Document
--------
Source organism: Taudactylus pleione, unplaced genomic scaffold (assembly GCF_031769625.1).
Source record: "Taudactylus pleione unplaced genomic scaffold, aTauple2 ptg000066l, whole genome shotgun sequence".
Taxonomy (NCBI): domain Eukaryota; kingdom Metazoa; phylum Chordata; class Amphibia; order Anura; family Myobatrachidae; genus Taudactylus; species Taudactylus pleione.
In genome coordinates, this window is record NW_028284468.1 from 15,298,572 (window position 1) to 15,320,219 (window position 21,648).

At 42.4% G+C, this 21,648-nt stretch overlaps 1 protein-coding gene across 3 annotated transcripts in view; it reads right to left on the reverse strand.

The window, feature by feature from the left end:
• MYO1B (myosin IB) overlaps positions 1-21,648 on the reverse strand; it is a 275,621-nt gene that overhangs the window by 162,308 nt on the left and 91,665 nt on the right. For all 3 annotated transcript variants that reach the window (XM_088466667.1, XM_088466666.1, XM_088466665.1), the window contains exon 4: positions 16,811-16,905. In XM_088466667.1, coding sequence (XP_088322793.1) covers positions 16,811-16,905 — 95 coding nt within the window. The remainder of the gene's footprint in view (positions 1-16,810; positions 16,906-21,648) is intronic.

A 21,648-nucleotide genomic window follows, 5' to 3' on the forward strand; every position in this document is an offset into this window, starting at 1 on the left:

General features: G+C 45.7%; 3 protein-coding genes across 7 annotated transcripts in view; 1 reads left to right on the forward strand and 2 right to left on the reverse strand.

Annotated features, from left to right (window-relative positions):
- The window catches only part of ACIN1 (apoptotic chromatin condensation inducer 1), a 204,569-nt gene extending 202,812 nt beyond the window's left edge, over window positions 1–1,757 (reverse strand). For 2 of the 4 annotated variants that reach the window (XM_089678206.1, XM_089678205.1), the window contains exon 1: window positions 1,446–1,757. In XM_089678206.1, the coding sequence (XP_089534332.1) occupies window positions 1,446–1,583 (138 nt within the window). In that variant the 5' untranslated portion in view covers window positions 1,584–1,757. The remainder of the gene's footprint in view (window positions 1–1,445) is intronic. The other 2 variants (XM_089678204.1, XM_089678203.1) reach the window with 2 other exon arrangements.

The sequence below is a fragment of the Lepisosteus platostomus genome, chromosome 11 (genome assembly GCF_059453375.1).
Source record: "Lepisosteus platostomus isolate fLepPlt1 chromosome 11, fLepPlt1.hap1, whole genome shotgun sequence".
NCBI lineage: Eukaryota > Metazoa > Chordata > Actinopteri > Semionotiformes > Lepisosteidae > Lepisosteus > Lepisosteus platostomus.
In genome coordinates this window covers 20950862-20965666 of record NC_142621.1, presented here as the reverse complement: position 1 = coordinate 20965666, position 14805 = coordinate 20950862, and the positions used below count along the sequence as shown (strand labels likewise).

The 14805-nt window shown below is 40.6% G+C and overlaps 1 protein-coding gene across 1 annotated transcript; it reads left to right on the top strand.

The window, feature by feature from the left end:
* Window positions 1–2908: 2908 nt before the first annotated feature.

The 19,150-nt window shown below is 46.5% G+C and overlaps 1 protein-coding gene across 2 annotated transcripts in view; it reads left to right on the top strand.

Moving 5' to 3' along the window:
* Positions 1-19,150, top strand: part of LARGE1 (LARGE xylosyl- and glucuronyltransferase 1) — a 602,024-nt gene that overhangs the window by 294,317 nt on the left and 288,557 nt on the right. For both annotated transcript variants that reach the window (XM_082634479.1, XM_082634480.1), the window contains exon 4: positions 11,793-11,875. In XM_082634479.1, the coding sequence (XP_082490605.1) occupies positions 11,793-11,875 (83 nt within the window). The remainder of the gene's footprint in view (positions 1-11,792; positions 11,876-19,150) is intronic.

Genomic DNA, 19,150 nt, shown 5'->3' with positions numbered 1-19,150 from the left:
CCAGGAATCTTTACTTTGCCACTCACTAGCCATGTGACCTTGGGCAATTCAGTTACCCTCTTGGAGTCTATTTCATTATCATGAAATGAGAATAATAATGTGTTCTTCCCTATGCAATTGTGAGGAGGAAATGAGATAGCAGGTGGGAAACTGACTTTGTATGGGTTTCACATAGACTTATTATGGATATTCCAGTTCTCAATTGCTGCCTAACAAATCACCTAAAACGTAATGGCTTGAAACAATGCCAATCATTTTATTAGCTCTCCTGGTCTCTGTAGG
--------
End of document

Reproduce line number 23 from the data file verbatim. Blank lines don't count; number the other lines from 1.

CCAGGAATCTTTACTTTGCCACTCACTAGCCATGTGACCTTGGGCAATTCAGTTACCCTCTTGGAGTCTATTTCATTATCATGAAATGAGAATAATAATGTGTTCTTCCCTATGCAATTGTGAGGAGGAAATGAGATAGCAGGTGGGAAACTGACTTTGTATGGGTTTCACATAGACTTATTATGGATATTCCAGTTCTCAATTGCTGCCTAACAAATCACCTAAAACGTAATGGCTTGAAACAATGCCAATCATTTTATTAGCTCTCCTGGTCTCTGTAGG